Cell phones produce a "minute-by-minute account of a person's locations and movements and associations over a long period regardless of what the person is doing at any given moment," the ACLU's Nathan Freed Wessler pointed out in an argument before the Supreme Court.

The ACLU is urging the Supreme Court to rule that the government can't access these records without a warrant.

But the government pointed to a 1979 Supreme Court ruling called Smith v. Maryland.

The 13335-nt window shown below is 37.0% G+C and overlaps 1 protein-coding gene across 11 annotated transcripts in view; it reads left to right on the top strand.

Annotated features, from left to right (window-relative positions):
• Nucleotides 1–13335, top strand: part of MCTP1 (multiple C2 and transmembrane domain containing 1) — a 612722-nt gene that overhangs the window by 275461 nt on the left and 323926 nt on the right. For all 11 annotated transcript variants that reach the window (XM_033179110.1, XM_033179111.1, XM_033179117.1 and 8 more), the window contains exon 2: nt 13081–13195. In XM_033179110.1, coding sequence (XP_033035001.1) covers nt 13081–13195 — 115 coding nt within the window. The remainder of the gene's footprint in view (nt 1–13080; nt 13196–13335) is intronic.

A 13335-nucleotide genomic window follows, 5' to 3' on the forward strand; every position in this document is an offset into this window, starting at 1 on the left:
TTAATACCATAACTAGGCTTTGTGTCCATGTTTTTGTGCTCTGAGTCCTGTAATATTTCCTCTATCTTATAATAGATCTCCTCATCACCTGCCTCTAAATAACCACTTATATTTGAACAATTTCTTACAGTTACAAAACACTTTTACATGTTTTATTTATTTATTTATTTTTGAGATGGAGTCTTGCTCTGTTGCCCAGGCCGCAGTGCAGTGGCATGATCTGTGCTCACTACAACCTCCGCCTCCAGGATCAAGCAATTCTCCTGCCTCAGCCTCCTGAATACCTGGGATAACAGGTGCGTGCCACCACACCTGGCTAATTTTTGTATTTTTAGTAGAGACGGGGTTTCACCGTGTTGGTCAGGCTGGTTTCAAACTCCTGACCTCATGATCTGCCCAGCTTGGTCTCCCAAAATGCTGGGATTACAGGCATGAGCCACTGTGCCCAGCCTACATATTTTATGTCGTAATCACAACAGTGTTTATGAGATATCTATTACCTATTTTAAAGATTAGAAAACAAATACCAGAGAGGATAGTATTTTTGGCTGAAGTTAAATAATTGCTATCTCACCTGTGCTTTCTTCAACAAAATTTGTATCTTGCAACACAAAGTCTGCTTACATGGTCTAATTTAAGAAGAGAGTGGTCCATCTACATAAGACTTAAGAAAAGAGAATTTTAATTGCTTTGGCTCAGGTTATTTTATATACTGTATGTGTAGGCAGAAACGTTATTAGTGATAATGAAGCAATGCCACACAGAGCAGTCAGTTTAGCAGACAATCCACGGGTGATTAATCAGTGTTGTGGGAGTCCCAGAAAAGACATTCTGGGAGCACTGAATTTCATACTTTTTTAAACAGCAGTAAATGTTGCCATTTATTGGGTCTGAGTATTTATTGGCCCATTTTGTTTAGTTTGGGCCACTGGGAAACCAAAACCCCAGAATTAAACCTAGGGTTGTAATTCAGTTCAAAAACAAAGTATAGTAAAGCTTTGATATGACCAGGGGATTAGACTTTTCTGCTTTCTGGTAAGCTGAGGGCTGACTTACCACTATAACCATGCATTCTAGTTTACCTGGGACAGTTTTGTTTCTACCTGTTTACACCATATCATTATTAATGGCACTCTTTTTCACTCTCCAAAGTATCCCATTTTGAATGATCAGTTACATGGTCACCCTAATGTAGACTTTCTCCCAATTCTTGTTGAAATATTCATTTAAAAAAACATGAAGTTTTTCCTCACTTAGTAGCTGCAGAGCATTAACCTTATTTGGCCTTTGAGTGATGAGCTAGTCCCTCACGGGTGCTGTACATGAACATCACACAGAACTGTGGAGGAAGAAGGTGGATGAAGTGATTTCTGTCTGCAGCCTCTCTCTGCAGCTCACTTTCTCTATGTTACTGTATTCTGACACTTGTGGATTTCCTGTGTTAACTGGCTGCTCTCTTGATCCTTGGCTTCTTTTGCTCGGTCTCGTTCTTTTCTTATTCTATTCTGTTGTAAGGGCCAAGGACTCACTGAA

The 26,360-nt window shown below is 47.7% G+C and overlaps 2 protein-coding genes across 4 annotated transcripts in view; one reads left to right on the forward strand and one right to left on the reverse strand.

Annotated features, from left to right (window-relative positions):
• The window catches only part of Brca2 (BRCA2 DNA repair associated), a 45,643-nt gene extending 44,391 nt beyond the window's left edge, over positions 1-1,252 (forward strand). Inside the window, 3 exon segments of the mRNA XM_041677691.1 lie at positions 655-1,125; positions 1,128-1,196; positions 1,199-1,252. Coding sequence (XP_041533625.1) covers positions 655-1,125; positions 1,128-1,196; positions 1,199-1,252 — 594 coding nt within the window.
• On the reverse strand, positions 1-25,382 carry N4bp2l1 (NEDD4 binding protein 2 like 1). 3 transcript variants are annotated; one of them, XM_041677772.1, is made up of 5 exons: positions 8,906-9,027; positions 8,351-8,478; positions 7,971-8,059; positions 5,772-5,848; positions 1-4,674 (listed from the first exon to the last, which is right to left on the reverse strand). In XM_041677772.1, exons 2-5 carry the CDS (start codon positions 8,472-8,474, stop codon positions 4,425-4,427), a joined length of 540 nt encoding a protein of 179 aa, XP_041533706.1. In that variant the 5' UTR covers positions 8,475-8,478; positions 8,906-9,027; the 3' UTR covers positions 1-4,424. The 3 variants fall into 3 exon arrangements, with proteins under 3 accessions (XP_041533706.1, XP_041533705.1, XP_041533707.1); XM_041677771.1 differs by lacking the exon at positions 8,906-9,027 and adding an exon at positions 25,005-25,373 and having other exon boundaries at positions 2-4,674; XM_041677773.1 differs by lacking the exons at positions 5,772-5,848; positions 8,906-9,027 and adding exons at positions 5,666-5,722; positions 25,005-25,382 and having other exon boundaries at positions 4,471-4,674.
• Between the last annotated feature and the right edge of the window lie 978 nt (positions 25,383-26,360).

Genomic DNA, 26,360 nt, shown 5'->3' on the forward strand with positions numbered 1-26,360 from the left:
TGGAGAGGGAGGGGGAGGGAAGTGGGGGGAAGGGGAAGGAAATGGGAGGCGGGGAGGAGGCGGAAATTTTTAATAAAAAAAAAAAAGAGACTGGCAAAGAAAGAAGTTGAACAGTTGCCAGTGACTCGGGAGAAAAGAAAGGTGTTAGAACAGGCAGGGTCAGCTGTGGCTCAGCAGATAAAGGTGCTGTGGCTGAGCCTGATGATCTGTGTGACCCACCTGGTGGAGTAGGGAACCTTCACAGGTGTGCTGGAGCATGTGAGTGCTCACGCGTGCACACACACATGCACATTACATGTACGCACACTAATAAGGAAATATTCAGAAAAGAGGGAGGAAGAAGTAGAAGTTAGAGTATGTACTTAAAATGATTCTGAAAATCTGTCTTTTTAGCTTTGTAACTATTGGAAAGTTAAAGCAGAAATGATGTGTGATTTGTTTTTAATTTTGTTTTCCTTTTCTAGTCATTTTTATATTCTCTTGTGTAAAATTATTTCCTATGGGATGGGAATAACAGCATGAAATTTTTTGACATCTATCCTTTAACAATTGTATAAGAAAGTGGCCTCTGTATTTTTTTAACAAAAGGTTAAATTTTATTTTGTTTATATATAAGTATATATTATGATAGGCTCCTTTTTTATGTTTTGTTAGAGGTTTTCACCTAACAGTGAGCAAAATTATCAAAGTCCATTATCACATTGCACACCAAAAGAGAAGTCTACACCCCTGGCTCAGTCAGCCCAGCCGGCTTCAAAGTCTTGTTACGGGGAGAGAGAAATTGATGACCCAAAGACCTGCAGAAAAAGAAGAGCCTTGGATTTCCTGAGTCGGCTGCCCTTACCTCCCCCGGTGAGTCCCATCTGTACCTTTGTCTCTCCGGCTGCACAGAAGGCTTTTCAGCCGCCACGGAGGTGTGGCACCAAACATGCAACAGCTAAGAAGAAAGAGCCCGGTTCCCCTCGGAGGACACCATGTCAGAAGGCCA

In that case, the Supreme Court ruled that the government doesn't need to get a warrant to obtain a customer's dialing history because they are merely the business records of the phone company.

Several justices seemed uncomfortable with the potentially Orwellian implications of this position.

Indeed, five years ago, the Supreme Court ruled that it was unconstitutional for the police to attach a GPS tracking device to a suspect's car for almost a month without a warrant.

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